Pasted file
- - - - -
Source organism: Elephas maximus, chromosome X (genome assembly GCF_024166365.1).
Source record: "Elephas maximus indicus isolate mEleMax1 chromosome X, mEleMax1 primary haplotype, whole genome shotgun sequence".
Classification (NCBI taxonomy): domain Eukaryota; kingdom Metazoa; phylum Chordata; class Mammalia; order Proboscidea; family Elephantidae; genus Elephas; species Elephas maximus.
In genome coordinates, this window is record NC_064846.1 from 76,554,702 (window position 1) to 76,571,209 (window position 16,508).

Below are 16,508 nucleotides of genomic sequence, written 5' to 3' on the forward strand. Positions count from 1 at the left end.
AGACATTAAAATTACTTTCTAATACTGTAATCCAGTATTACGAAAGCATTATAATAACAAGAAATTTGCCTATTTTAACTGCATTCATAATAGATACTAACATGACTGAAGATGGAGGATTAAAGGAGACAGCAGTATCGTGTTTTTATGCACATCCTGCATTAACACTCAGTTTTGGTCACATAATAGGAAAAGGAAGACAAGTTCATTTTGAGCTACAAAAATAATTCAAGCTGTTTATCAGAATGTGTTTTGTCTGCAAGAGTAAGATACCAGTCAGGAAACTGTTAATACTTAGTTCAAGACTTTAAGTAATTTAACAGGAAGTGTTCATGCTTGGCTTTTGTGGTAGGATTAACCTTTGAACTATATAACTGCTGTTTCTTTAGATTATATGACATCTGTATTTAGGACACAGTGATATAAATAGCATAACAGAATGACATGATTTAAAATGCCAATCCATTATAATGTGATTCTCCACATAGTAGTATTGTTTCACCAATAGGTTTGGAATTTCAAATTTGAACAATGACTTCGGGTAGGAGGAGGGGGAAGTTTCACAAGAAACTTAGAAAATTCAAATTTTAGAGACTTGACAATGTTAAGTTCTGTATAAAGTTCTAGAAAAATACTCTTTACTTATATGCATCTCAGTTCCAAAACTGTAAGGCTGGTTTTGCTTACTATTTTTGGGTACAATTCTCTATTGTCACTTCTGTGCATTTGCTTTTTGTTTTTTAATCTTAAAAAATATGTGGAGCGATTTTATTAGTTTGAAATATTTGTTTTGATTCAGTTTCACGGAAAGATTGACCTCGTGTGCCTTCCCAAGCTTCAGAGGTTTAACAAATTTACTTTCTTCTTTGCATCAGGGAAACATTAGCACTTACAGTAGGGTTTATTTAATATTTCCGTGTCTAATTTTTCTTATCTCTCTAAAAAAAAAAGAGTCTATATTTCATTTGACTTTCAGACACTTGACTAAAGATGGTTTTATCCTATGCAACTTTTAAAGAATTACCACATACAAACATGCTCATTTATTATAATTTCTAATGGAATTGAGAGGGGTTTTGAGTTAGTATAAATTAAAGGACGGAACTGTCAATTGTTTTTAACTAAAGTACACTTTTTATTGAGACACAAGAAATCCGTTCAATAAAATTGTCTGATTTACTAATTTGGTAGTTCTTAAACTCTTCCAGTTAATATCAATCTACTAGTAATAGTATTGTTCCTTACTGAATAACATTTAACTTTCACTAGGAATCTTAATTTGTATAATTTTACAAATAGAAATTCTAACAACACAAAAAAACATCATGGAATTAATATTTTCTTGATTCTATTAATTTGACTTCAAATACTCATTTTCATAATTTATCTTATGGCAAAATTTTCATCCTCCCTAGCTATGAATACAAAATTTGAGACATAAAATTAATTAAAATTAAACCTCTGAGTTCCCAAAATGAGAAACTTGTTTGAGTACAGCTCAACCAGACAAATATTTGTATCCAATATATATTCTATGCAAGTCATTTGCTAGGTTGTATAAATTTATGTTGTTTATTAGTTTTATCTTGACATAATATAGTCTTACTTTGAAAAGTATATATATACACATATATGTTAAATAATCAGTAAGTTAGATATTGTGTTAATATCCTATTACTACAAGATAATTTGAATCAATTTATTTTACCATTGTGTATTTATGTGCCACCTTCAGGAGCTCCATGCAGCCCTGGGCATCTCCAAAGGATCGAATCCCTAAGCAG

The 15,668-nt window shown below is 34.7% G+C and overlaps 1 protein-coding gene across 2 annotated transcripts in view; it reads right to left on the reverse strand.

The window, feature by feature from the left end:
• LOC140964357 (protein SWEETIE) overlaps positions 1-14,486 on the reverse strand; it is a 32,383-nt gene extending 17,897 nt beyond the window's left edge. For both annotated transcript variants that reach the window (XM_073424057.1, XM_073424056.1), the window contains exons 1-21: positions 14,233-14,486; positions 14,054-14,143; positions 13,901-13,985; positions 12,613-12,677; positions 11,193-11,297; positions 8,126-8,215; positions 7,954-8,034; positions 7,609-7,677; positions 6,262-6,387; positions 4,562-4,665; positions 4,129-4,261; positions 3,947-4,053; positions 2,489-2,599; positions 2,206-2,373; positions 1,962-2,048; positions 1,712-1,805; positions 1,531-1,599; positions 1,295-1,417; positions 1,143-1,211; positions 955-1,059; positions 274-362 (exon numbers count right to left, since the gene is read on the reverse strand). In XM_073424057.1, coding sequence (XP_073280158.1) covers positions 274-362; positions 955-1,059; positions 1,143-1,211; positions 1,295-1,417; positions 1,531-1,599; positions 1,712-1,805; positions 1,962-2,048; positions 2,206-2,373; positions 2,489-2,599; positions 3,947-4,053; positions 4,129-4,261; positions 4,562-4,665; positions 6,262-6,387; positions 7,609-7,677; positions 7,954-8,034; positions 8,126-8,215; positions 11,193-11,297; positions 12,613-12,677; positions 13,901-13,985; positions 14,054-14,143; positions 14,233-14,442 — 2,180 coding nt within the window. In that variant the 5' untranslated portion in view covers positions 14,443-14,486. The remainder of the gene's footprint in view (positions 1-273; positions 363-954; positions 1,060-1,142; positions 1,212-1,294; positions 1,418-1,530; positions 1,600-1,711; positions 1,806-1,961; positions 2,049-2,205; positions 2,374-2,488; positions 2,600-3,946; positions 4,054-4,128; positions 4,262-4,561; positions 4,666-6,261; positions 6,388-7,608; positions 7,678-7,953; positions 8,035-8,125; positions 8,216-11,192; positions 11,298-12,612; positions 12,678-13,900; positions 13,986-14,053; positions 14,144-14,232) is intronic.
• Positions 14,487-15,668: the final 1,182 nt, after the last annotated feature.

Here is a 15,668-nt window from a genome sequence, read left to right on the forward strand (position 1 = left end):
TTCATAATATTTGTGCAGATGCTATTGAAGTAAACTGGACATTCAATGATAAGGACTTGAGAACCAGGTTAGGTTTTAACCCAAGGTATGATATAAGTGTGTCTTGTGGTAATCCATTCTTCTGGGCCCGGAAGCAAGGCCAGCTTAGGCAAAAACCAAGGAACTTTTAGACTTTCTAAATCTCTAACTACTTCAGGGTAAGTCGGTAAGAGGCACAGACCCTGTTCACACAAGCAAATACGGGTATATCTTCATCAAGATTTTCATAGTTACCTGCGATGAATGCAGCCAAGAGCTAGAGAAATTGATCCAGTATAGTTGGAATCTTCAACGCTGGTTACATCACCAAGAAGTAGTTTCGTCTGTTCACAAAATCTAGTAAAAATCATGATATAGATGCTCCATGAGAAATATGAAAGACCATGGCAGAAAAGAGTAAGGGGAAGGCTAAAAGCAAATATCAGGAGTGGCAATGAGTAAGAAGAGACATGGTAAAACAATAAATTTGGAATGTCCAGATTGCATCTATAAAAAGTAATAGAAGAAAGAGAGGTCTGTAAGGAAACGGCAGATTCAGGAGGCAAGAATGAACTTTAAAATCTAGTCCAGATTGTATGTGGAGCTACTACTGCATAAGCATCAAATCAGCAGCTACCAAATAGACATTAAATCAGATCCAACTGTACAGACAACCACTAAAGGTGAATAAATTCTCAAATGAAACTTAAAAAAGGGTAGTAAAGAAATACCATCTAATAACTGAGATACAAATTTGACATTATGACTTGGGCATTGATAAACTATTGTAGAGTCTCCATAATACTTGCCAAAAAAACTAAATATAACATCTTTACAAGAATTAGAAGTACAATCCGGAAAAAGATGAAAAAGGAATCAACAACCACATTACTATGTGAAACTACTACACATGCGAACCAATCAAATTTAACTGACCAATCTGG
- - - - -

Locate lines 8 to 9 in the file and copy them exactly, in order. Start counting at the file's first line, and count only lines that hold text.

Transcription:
The window, feature by feature from the left end:
• LOC140964357 (protein SWEETIE) overlaps positions 1-14,486 on the reverse strand; it is a 32,383-nt gene extending 17,897 nt beyond the window's left edge. For both annotated transcript variants that reach the window (XM_073424057.1, XM_073424056.1), the window contains exons 1-21: positions 14,233-14,486; positions 14,054-14,143; positions 13,901-13,985; positions 12,613-12,677; positions 11,193-11,297; positions 8,126-8,215; positions 7,954-8,034; positions 7,609-7,677; positions 6,262-6,387; positions 4,562-4,665; positions 4,129-4,261; positions 3,947-4,053; positions 2,489-2,599; positions 2,206-2,373; positions 1,962-2,048; positions 1,712-1,805; positions 1,531-1,599; positions 1,295-1,417; positions 1,143-1,211; positions 955-1,059; positions 274-362 (exon numbers count right to left, since the gene is read on the reverse strand). In XM_073424057.1, coding sequence (XP_073280158.1) covers positions 274-362; positions 955-1,059; positions 1,143-1,211; positions 1,295-1,417; positions 1,531-1,599; positions 1,712-1,805; positions 1,962-2,048; positions 2,206-2,373; positions 2,489-2,599; positions 3,947-4,053; positions 4,129-4,261; positions 4,562-4,665; positions 6,262-6,387; positions 7,609-7,677; positions 7,954-8,034; positions 8,126-8,215; positions 11,193-11,297; positions 12,613-12,677; positions 13,901-13,985; positions 14,054-14,143; positions 14,233-14,442 — 2,180 coding nt within the window. In that variant the 5' untranslated portion in view covers positions 14,443-14,486. The remainder of the gene's footprint in view (positions 1-273; positions 363-954; positions 1,060-1,142; positions 1,212-1,294; positions 1,418-1,530; positions 1,600-1,711; positions 1,806-1,961; positions 2,049-2,205; positions 2,374-2,488; positions 2,600-3,946; positions 4,054-4,128; positions 4,262-4,561; positions 4,666-6,261; positions 6,388-7,608; positions 7,678-7,953; positions 8,035-8,125; positions 8,216-11,192; positions 11,298-12,612; positions 12,678-13,900; positions 13,986-14,053; positions 14,144-14,232) is intronic.